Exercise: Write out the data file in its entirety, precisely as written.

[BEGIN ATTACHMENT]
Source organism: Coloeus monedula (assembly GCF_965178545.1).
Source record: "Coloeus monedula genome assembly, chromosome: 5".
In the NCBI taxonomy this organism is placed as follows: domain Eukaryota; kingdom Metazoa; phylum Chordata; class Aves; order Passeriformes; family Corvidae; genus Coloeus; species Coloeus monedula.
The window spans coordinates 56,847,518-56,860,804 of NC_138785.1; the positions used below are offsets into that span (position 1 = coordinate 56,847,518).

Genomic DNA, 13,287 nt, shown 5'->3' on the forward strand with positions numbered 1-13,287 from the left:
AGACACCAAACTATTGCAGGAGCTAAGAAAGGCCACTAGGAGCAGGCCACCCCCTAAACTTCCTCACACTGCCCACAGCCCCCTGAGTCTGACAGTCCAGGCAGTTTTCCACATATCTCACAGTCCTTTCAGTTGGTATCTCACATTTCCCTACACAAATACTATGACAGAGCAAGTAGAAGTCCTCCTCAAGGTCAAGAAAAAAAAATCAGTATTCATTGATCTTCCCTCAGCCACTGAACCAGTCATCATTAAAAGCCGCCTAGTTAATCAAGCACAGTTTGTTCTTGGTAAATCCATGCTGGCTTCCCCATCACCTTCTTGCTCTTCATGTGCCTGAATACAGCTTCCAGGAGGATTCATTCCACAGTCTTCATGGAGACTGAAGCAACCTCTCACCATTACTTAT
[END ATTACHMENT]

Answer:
Source organism: Coloeus monedula (assembly GCF_965178545.1).
Source record: "Coloeus monedula genome assembly, chromosome: 5".
In the NCBI taxonomy this organism is placed as follows: domain Eukaryota; kingdom Metazoa; phylum Chordata; class Aves; order Passeriformes; family Corvidae; genus Coloeus; species Coloeus monedula.
The window spans coordinates 56,847,518-56,860,804 of NC_138785.1; the positions used below are offsets into that span (position 1 = coordinate 56,847,518).

Genomic DNA, 13,287 nt, shown 5'->3' on the forward strand with positions numbered 1-13,287 from the left:
AGACACCAAACTATTGCAGGAGCTAAGAAAGGCCACTAGGAGCAGGCCACCCCCTAAACTTCCTCACACTGCCCACAGCCCCCTGAGTCTGACAGTCCAGGCAGTTTTCCACATATCTCACAGTCCTTTCAGTTGGTATCTCACATTTCCCTACACAAATACTATGACAGAGCAAGTAGAAGTCCTCCTCAAGGTCAAGAAAAAAAAATCAGTATTCATTGATCTTCCCTCAGCCACTGAACCAGTCATCATTAAAAGCCGCCTAGTTAATCAAGCACAGTTTGTTCTTGGTAAATCCATGCTGGCTTCCCCATCACCTTCTTGCTCTTCATGTGCCTGAATACAGCTTCCAGGAGGATTCATTCCACAGTCTTCATGGAGACTGAAGCAACCTCTCACCATTACTTAT